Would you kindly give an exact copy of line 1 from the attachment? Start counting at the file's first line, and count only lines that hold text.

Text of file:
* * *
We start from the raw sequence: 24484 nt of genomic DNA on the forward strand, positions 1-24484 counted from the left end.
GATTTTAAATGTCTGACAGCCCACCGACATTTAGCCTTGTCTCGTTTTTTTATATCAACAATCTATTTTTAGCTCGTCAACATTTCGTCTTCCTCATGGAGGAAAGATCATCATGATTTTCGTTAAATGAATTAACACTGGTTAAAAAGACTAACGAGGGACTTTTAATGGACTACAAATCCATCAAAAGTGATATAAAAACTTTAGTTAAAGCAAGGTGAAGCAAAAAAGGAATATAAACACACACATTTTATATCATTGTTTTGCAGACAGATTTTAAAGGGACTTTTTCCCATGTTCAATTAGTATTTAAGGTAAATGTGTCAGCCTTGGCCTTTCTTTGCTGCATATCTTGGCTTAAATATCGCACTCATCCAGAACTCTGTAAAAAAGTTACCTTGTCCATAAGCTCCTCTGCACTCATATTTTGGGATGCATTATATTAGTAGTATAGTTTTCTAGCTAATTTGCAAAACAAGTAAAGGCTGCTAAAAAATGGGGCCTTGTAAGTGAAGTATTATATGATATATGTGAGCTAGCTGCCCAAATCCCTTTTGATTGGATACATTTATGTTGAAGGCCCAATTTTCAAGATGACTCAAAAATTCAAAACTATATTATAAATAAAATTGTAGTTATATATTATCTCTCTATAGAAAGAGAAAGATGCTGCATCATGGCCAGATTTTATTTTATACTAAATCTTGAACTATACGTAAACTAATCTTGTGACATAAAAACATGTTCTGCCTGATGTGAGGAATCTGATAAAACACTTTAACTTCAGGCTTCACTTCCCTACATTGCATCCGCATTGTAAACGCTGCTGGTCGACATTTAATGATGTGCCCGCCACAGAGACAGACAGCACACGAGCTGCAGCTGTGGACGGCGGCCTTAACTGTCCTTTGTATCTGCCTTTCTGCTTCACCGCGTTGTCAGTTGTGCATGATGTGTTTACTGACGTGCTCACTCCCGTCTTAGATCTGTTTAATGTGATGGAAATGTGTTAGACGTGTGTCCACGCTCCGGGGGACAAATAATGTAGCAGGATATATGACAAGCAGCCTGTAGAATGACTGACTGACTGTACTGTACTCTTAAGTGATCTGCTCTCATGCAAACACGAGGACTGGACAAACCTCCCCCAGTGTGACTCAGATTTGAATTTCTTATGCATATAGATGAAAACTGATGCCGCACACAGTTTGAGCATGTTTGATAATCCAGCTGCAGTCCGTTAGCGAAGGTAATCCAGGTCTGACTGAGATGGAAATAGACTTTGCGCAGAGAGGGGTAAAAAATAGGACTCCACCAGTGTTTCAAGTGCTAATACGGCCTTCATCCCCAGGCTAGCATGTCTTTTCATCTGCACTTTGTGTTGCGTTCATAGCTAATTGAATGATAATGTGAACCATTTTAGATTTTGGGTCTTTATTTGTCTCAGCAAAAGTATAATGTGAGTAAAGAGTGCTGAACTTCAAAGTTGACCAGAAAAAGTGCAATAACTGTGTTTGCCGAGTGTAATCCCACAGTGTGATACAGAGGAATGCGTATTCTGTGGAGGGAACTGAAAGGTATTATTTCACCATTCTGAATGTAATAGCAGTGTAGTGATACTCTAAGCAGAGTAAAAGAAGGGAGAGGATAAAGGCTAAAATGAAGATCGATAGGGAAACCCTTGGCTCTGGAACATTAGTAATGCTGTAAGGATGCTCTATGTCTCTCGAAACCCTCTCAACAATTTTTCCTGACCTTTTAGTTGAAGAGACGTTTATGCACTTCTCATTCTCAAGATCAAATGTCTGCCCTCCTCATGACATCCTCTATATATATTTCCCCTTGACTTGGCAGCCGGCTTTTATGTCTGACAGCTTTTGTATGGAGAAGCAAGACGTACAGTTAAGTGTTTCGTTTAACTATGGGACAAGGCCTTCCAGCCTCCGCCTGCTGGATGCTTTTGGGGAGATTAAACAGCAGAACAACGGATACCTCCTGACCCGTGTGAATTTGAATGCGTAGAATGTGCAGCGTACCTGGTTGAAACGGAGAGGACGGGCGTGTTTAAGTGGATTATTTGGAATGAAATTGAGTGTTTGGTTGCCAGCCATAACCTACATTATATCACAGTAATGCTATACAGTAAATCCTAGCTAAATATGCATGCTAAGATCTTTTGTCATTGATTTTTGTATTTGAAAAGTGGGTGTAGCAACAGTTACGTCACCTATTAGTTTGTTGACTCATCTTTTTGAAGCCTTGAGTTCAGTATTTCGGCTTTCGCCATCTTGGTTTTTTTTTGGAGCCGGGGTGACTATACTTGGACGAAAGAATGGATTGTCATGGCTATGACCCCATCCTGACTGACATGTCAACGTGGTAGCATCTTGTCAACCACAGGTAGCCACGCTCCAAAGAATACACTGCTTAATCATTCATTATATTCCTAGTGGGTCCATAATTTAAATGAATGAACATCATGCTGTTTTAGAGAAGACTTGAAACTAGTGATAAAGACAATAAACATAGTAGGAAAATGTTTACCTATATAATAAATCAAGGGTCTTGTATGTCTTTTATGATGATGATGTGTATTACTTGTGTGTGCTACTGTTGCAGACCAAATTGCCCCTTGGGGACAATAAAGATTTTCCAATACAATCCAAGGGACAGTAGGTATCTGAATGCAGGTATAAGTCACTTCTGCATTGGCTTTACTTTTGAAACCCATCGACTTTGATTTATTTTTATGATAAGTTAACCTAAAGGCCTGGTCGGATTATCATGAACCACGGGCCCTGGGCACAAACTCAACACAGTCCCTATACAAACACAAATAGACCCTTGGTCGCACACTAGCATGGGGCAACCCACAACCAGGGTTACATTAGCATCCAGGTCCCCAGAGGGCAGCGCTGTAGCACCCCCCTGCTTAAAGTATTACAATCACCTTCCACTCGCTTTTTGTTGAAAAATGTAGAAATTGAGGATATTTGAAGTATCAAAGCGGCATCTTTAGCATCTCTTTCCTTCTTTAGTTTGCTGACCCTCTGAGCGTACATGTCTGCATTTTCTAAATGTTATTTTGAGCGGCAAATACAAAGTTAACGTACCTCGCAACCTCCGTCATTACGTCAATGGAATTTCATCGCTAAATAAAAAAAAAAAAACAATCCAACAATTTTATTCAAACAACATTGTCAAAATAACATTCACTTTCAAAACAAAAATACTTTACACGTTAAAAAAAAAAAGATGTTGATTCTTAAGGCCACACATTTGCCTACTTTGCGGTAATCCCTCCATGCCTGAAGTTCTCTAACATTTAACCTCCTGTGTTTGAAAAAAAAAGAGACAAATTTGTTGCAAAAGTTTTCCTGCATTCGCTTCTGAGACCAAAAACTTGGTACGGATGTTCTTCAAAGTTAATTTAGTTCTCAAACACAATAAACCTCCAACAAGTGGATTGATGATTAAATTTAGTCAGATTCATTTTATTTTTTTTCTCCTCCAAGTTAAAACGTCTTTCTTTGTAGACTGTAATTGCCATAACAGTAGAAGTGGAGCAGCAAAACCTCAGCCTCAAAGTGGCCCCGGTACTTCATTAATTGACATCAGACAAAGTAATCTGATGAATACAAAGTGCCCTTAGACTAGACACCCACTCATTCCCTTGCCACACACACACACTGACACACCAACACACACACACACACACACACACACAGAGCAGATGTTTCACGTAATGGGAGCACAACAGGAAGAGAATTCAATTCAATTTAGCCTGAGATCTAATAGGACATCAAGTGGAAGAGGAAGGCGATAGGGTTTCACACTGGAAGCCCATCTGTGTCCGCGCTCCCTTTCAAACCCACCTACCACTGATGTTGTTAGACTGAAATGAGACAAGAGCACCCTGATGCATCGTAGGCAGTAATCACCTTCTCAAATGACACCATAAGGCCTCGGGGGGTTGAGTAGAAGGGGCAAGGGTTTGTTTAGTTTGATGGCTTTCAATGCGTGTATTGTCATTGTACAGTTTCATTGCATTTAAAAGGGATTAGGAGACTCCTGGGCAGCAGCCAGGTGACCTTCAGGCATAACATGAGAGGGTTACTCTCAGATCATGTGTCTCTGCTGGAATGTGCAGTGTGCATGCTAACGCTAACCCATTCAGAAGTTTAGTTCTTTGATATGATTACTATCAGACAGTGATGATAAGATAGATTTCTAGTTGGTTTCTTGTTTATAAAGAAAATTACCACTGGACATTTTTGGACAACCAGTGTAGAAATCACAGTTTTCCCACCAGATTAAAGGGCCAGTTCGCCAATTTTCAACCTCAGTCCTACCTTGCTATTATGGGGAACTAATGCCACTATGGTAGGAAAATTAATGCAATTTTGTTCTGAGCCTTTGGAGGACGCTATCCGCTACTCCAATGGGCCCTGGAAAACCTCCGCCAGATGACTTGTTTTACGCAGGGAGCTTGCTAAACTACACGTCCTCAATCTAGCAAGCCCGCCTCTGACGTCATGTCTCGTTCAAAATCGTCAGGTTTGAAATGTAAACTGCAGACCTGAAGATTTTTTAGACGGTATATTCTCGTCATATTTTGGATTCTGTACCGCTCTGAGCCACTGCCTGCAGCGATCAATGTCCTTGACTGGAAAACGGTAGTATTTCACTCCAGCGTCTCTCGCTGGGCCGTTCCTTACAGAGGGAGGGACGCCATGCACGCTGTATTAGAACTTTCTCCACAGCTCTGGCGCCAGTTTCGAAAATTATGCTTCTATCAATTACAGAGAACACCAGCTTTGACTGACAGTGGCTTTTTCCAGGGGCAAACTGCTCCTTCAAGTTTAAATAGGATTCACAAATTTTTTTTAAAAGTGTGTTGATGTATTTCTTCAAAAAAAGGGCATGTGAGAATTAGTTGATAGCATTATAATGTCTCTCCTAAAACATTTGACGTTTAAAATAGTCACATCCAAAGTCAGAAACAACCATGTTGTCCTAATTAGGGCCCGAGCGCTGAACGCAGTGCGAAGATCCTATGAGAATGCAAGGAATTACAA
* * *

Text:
We start from the raw sequence: 24484 nt of genomic DNA on the forward strand, positions 1-24484 counted from the left end.